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Caged dreams

Many young women in India cannot pursue their ambition to go abroad for education owing to resistance from parents and other pressures.

education Updated: Feb 05, 2013 13:13 IST
Proyashi Barua

Akriti Madan, a graduate from the Srishti School of Art, Design and Technology in Bangalore, is a design entrepreneur. Her studio in Delhi’s Mahipalpur is frequented by people who want innovative and functional design solutions for kennels, garages, storerooms and pantries. Within her social circle, Madan is perceived as someone who is happy to be doing something that she really fancies... but this is far from the truth.

Madan had wanted to continue studies. “I wanted to pursue a postgraduate course in design from Spain. The art and design schools there, more specifically in Madrid and Barcelona, are among the best in the world. Some of their courses have a pronounced emphasis on the technology aspect of design. My designs address a somewhat unconventional space (kennels, garages, storerooms and pantries) and the test of a good design depends not just on the aesthetic worth but on considerations like adequate ventilation, insulation from possible explosives etc. Technology can play a tremendous role in achieving world class designs that are functional and relevant to our climatic conditions.”

Though Madan had secured a seat in Istituto Europeo di Design, her parents were against their daughter studying in a country like Spain with what they called ‘its Bohemian lifestyle.’ “The fact that two other girls from my graduation class were already studying in Barcelona did not convince my otherwise broadminded parents,” she says. They told her she had had her share of freedom at Srishti and became what she wanted to. She was advised to concentrate on her career and in finding a right partner. “Spain will not have too many promising Indian bachelors. You may end up making a wrong choice in terms of a life partner. Had it been the US we could have considered,” her parents had said.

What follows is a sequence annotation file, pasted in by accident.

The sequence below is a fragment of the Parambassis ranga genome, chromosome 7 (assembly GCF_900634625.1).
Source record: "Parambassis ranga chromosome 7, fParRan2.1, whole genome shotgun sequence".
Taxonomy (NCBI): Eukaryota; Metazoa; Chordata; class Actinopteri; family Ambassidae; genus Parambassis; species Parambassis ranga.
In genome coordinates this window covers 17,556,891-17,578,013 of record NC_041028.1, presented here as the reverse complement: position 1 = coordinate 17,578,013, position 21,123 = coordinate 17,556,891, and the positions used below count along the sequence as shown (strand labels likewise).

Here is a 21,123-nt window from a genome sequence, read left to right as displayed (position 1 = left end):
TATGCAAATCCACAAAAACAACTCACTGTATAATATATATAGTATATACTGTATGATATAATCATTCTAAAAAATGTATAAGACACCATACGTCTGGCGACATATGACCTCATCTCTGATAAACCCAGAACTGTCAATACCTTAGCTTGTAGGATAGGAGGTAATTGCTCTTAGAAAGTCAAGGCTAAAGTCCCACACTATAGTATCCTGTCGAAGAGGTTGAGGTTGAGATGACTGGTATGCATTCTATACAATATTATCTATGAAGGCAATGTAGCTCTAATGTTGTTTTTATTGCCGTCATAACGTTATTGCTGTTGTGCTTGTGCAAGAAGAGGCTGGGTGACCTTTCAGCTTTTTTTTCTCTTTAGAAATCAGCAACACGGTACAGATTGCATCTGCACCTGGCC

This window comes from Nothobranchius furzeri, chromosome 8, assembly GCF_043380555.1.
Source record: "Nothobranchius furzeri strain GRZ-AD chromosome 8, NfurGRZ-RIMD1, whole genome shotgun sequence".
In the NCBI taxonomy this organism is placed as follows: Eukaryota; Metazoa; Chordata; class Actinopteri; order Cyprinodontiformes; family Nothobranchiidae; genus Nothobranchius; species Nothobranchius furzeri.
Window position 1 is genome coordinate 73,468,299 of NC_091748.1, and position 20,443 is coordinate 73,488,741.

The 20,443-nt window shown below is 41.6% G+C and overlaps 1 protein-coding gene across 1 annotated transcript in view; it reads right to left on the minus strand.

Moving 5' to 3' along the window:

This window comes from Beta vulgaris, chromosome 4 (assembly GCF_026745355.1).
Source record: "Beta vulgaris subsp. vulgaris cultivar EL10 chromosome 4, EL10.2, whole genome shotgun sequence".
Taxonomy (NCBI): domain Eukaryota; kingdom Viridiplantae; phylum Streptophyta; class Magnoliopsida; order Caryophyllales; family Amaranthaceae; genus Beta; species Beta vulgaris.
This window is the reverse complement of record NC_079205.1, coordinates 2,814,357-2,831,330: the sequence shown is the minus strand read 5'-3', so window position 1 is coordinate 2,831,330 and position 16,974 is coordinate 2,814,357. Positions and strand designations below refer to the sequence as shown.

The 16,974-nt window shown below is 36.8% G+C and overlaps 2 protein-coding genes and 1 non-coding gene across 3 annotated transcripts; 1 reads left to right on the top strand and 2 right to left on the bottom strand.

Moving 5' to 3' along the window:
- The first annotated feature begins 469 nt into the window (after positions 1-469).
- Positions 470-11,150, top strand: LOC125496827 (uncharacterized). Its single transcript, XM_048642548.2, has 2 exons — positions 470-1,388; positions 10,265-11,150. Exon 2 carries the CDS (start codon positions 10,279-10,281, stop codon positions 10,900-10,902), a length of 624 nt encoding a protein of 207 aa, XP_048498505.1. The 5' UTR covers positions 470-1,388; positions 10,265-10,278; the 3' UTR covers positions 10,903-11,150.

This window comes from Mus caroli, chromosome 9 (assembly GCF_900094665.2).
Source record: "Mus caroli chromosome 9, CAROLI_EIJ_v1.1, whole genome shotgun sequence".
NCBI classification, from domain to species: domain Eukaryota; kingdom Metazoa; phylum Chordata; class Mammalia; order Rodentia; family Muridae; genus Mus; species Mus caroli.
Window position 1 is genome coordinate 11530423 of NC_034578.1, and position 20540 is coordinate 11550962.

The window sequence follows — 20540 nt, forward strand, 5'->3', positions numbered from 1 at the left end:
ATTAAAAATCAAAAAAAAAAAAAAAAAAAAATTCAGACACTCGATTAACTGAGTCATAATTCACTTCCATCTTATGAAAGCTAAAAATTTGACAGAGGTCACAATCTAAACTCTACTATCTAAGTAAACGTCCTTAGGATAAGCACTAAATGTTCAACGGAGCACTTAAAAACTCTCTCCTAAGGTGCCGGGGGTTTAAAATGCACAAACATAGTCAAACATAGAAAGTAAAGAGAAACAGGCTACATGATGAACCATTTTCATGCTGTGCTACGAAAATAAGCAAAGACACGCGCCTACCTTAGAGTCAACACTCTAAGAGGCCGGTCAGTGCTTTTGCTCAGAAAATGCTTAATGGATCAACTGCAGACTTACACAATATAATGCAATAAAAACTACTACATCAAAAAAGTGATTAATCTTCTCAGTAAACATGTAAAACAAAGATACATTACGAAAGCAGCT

There are many others like Madan in India who have ‘sacrificed’ their dreams because their families wanted them to. Shumona Sarkar, who works in a career counselling firm in Noida, says, “In India, especially in the northern states, there is a lot of social pressure on a girl in terms of getting married at the right age. And this age is usually anywhere between 23 and 27. I speak to many parents of young girls who come to me for career counselling. Many parents I have observed feel that during this age their daughters should be under their close supervision so that they do not end up making wrong choices in terms of life partners. They are open to their daughters pursuing unconventional courses and careers but want this to happen while they stay in their home towns.”

“It is not just the fear of their daughter getting stuck in a bad marriage that deters parents from sending them for studies abroad,” says 26-year-old Sheetal Ramsinghani. “I am a skin specialist and wanted to specialise in cosmetic surgery from a US university. My parents, however, were completely against the idea of my living alone in the US. They felt that I would get into habits like drinking and frequent late nights – things that they strongly disapprove of. Plus, they were also concerned about safety issues,” says Ramsinghani.

So is all hope lost for girls like Madan and Ramsinghani? “Frankly, it is very unfair when parents resist a daughter’s decision to go and study abroad. That’s also because the same set of parents welcome and encourage their sons when they take a similar decision. Interestingly, when it comes to choosing universities and courses abroad, girls are much more focused than boys in terms of their research,” says Sarkar.

Things can change and are gradually and slowly changing. There are some girls who have gone abroad to pursue their studies and careers after convincing their conservative families. “However, in my experience, I have seen that parents are usually more accommodating of such decisions if the course of study is in a conventional field such as medicine, engineering, management or law.

For courses in design, wildlife science, photography and others, the resistance is usually stiffer. Since these fields do not translate to ready earning avenues, parents feel that the investment of going abroad is not justified in the first place. Hence securing a scholarship really helps in such cases,” she elaborates.